A lifetime on Ten Mile Lake [UPDATED]Published 10:54am Wednesday, June 11, 2014 Updated 11:34am Wednesday, June 11, 2014
92-year-old at resort for another summer
Marjorie Kollbaum has never had trouble finding her way back to Ten Mile Lake Resort near Dalton.
The 92-year-old Iowa native has vacationed on the lake every summer since she was a little girl in the late 1920s.
With so much time spent with owner Mike Schultz, who is a fourth generation owner who grew up with Kollbaum and her family at the resort every summer, the line between customer and family has become close to non existent.
That’s what has brought Kollbaum back for so many years.
“It’s the people,” Kollbaum said, referencing the Schultz family and the other resorters who frequent the spot. “It’s just a nice family place to come to.”
Kollbaum first stayed in the resort cabins in the early 1940s, but was already a veteran of the lake from visiting relatives in Elbow Lake for so many year. Her parents visited before she was born, and her family has brought five generations to the lake.
This past weekend, more than 40 of her family members were at the resort for another summer, celebrating a family reunion. The family has members from nearby Elbow Lake, Iowa, Nebraska, Colorado, Texas and even Germany.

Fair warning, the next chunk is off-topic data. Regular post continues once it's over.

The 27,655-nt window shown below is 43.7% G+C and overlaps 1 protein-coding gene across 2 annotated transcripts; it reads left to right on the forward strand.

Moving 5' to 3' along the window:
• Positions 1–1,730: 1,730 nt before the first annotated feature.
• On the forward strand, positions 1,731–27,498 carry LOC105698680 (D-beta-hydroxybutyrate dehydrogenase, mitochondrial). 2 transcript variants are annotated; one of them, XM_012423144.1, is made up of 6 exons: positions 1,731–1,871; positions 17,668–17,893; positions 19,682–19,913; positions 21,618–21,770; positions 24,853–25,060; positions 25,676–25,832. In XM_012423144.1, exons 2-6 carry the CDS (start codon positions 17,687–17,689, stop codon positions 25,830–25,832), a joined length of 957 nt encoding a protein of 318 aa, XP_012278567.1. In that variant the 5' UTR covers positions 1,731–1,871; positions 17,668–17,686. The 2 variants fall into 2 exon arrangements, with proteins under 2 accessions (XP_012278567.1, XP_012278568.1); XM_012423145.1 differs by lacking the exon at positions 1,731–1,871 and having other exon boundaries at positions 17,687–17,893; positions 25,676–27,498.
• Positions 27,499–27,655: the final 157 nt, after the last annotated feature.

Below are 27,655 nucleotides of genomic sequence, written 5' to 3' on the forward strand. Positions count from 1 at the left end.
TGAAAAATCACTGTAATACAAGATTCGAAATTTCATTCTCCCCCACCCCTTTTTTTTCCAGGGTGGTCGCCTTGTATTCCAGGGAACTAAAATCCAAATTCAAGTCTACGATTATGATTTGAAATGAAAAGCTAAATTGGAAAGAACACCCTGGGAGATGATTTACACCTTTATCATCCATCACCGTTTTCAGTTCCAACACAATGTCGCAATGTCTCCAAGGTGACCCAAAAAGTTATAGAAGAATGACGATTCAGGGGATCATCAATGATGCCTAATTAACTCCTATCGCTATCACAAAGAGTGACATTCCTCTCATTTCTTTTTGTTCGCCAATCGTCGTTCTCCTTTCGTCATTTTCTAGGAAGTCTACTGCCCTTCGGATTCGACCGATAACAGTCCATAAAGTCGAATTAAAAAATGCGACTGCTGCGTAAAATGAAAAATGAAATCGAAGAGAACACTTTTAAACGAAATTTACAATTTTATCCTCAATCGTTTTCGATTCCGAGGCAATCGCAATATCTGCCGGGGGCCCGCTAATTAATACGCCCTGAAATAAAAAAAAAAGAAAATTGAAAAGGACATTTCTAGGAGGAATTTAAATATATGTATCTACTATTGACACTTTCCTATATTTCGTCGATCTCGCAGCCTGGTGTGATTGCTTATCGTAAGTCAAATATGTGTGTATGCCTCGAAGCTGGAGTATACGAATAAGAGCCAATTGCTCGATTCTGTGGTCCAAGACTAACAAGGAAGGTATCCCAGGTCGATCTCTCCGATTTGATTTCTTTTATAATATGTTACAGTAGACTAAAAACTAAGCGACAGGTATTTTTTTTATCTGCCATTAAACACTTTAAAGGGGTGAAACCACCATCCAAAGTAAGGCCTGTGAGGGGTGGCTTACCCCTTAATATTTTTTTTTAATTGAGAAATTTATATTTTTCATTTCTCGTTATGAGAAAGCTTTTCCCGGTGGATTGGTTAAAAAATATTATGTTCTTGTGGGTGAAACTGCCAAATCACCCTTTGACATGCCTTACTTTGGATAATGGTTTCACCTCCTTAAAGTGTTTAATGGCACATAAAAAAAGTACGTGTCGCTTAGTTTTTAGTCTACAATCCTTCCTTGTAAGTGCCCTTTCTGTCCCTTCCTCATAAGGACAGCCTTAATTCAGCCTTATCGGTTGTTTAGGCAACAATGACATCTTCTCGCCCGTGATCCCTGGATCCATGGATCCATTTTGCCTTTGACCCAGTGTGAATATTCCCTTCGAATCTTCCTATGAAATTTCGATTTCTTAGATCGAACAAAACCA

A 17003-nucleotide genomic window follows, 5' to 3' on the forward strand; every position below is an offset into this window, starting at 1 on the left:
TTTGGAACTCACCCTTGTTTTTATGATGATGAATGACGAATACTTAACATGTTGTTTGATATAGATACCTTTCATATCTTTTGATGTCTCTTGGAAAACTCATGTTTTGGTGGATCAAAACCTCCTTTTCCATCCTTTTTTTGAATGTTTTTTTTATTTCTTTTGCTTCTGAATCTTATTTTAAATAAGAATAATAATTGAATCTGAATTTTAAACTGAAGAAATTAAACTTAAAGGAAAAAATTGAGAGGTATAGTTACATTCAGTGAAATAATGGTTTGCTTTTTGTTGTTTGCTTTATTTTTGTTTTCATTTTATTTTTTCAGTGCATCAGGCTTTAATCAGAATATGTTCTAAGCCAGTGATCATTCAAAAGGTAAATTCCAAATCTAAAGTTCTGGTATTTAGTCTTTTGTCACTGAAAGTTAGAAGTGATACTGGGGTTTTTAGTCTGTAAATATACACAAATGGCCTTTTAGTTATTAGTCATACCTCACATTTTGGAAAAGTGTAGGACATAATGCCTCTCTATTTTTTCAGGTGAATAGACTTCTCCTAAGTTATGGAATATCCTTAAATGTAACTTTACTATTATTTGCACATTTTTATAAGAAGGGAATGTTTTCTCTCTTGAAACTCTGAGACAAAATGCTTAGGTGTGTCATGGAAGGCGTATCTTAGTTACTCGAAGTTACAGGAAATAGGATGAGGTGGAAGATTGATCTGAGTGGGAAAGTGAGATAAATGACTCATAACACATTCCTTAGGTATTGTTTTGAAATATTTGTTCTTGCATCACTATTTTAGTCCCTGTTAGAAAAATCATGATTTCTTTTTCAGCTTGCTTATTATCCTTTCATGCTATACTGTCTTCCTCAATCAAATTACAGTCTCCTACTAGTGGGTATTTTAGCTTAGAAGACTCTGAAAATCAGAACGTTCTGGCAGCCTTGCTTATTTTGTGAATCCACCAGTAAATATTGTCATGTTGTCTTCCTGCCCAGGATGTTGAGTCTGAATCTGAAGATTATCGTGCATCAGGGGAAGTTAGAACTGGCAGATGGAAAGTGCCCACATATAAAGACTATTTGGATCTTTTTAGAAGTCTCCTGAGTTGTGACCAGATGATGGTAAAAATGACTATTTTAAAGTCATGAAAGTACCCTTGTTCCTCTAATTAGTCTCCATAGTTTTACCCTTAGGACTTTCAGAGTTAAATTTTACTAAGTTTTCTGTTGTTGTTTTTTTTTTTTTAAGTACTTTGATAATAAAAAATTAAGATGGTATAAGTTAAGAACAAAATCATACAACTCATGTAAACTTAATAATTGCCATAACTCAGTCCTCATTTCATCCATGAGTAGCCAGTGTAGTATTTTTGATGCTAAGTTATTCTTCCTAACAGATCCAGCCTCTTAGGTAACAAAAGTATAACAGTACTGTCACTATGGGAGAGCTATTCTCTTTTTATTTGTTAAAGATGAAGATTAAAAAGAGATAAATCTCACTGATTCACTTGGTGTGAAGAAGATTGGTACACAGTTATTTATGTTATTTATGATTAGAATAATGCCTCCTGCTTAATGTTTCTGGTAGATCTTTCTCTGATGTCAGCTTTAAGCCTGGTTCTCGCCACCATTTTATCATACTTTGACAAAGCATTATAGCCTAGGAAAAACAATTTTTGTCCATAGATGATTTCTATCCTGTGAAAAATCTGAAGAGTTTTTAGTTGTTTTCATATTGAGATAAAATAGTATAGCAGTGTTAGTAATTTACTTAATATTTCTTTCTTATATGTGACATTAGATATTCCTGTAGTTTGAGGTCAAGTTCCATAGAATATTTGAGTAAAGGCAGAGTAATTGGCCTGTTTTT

While the number of family members has gone up and down over the years, one thing has stayed the same: the pride she has in her home away from home. Passing on the tradition to another generation has stayed important to her as she makes the trek every year. So has supporting a small, family owned business for so long.
“It makes you kind of proud that the kids, the younger generation, still likes it up here,” she said. “They all love to come up here.”
For Schultz and his wife, Linda, such loyal customers are important to their business. It’s the connection they have with their guests and their memories, however, that has become special.
“I don’t remember them ever not being here,” Schultz said with a laugh. “It’s really neat because people who haven’t stayed at a resort, they don’t know what they are missing. There aren’t a lot of resorts left anymore, so they don’t know. Every summer when we were kids, we’d get to look forward to them coming.”
The lake and the resort has certainly changed over the years Kollbaum has visited. Newer cabins have been built and new families have become summer friends. But no matter what is different, Kollbaum has kept her enthusiasm for staying at the resort. Saying goodbye at the end of another visit, she makes a simple promise she’s kept for most of her life:
“We’ll see you next year.”